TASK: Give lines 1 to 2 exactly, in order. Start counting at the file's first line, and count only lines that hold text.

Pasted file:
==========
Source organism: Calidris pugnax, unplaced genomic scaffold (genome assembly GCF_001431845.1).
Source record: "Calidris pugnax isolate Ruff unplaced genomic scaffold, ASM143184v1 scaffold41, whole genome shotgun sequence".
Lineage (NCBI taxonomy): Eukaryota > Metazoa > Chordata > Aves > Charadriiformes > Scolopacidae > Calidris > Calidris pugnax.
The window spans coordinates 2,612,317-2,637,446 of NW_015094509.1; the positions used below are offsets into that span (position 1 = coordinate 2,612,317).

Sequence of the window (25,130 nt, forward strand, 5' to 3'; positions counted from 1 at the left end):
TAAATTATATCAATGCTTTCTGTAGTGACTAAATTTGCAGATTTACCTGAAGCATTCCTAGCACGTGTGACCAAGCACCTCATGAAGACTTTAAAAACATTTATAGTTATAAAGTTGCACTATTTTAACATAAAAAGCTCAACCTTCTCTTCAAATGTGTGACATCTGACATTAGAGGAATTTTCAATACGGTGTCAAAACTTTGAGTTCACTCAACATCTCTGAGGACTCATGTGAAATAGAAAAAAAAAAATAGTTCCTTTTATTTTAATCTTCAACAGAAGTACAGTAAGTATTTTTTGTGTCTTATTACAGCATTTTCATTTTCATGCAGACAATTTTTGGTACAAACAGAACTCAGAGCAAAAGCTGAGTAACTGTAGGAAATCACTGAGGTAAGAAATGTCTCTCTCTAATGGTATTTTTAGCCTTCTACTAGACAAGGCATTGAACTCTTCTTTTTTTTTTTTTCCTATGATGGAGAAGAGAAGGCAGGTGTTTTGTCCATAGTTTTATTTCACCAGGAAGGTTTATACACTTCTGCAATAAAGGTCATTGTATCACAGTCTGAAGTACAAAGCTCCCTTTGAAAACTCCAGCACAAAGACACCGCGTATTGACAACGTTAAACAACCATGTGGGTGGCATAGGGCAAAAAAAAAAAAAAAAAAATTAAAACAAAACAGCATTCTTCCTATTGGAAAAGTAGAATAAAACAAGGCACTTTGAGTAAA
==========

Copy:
Source organism: Calidris pugnax, unplaced genomic scaffold (genome assembly GCF_001431845.1).
Source record: "Calidris pugnax isolate Ruff unplaced genomic scaffold, ASM143184v1 scaffold41, whole genome shotgun sequence".